As we’re going forward into 2017 we’ll be using quite a few new tools on both the staff and community ends, this post is intended as a good reference so you know where we’ll be staying and heading.
Every tool in this list is free and open source software (FOSS) and that with hope is something that will not change. Open source is the way forward and the constant stream of attacks against privacy and forced backdoors demonstrate that. Since we were founded six years ago we’ve run our own servers and tried to stick entirely to open source software as far as is possible.
Public Discussion Forum: Discourse
This is Discourse. Yes the website that you’re reading from right now.
Discourse is modern and open source ‘discussion platform’ (read forum) software that we switched to in 2015 and haven’t been disappointed with since. Built by the same people that made Stack Overflow and a world away from the classic forums (MyBB, PhpBB, Xenforo, etc).
It acts as a sort of builtin board for announcements and long term discussion, a place you can watch to know exactly what’s happening currently, see our currently active servers and bring up anything you want to be talk about.
Voice Chat: Mumble
Mumble is an open source voice chat application that matches it’s main competitor Teamspeak in all the important ways. It uses the exact same voice codecs as Teamspeak so audio quality will be no worse, offers full certificate based encryption that we can trust and is still in active, if slow development.
Mumble is the heart of the community and where we all unite for regular events, general gaming and day to day discussion. Everyone is welcome to join us there, just pop in to a public room and say hi.
If you’re just a standard wonderful member of the community then the software in this section probably isn’t for you, if you need to contact the staff when no one is around on Mumble use the forums. Still, we’re an open community so feel free to keep on reading if you’re interested.
Instant Messaging: Riot.IM
Pagers: the now mostly obsolete piece of equipment that doctors can still be seen running about with in response to emergencies, thats what Riot.IM is for us.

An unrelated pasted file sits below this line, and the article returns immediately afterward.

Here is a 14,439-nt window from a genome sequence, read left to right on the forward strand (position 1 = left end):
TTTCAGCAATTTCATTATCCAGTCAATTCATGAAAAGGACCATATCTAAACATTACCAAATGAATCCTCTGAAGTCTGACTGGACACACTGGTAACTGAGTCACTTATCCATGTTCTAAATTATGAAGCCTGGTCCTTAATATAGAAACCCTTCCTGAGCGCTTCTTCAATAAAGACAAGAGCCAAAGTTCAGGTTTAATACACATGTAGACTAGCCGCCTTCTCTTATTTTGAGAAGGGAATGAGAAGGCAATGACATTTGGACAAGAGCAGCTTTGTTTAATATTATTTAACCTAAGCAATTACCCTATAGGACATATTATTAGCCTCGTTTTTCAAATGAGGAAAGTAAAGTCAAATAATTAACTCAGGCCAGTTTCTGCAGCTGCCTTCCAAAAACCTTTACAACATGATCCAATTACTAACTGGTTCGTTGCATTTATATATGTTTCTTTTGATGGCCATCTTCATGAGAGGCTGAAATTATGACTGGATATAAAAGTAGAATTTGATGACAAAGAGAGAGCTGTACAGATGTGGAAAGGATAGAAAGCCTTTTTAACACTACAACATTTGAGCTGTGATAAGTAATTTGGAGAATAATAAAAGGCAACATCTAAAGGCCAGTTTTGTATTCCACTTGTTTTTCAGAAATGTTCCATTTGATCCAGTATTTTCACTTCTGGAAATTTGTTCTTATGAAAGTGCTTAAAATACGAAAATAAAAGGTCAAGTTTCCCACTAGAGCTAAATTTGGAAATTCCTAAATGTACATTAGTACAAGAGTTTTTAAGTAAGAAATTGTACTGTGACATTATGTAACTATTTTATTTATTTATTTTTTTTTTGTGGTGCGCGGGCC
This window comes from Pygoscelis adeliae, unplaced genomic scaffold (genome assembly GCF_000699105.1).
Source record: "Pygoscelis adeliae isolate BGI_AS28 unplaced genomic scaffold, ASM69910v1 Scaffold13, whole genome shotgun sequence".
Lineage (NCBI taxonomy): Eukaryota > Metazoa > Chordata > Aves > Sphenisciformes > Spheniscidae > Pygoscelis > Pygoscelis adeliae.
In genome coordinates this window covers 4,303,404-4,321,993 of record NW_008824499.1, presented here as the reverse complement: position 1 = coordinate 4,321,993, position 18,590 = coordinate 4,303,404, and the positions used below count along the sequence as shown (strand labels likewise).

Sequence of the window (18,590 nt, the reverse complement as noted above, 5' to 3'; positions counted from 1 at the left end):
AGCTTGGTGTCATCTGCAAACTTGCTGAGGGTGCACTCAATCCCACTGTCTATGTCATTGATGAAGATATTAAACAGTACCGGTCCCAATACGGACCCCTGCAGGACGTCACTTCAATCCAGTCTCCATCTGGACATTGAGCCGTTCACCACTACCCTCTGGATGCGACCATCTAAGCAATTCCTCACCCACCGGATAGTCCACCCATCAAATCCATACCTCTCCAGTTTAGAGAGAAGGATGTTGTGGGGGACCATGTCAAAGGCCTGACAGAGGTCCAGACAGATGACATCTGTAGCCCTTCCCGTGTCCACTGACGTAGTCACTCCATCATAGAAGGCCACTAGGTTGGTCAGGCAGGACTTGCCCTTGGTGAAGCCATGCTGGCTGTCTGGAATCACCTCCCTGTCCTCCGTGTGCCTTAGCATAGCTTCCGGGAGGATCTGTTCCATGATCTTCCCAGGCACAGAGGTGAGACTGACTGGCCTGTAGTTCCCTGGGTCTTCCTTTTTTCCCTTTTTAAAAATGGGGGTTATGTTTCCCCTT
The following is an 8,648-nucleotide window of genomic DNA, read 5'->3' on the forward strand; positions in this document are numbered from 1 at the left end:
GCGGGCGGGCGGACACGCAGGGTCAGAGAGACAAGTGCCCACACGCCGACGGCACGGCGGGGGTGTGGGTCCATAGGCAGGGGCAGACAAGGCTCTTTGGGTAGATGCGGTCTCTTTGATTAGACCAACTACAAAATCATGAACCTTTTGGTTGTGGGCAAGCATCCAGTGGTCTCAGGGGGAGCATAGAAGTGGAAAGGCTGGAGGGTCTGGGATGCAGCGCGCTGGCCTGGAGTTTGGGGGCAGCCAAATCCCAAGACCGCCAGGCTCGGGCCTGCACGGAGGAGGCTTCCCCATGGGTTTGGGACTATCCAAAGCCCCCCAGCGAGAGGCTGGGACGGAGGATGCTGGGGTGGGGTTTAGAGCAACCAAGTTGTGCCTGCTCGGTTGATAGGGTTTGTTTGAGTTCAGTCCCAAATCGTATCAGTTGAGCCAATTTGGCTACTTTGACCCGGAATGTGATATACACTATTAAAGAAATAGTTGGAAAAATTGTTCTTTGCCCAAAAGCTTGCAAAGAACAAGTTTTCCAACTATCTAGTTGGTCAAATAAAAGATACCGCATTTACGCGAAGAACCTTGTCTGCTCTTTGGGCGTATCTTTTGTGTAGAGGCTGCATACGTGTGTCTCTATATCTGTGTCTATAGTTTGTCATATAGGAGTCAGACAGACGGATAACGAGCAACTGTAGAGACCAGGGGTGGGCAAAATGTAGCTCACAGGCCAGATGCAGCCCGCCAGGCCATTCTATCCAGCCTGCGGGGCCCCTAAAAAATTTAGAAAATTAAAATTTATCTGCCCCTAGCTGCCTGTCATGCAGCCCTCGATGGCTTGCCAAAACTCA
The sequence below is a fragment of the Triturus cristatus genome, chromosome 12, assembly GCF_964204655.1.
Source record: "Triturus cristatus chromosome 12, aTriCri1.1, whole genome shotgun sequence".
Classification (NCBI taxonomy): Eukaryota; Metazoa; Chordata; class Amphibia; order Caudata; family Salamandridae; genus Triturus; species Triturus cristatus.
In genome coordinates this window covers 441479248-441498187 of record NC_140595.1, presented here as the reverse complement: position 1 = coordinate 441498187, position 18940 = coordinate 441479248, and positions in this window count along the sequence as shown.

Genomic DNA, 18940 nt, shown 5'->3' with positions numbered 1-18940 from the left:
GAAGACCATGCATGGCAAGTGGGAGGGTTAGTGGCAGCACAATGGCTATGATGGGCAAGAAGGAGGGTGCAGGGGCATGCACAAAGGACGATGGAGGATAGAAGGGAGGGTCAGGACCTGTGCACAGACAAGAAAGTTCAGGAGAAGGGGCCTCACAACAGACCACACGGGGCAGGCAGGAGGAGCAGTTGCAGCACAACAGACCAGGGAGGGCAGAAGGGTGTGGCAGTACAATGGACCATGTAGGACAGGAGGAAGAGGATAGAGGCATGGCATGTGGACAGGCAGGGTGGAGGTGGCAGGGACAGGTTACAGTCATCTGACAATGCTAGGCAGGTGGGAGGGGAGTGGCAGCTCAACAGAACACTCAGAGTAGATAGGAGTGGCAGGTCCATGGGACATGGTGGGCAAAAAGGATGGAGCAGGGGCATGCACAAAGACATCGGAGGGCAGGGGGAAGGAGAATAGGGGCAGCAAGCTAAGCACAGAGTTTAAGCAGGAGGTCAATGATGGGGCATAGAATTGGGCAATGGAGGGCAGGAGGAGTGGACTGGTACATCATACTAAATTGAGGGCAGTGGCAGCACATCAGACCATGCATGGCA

But Mumble already has instant messaging capabilities… so why not use that? Or just the forums?
The point of Riot.IM for us is being always available at a moments notice. Riot has dedicated apps for Windows, Linux, Mac, Android and iOS that can stay running in the background with minimal effort, it’s install and forget right until it’s needed.
As for the technology Riot.IM is an open source instant messaging client built upon the decentralised Matrix specification, it’s a clear replacement for both IRC and XMPP plus the not evil alternative to Facebook Chat.
File Sharing: Nextcloud
Nextcloud is an open source file sharing system that we host for the use of our staff uploading that is considered sensitive such as server logs and credentials. It’s especially important for our recording team for both the sharing of raw footage and backup of episodes after.
Open Broadcast Software
The now very popular also open source piece of software that supports both streaming and recording. It easily beats almost all of the commercial alternatives with its ability to record anything in several different codecs, perform scene switching, handling separate audio channels, apply filters to audio live and much more.
OBS is one of the best examples of open source software that beats everything closed source and we’re glad to have it.
Despite having been around for nine years already, OpenShot is still a new and experimental discovery for us, I’ve moved us to looking into it from a brief foray into Blender. I think it will work well for us but we’ll continue to look into that.
OpenShot is open source and multiplatform video editing software, it aims to be easy to use (a massive plus when trying to train a team of editors) and in the features we need matches most large commercial alternatives. It’s even still in active development, just a few months ago having released support for 4K video editing and a massive update today.
These are the tools that we half have been using and intend to keep using throughout 2017 but as always we welcome discussion and disagreement at the community meetings.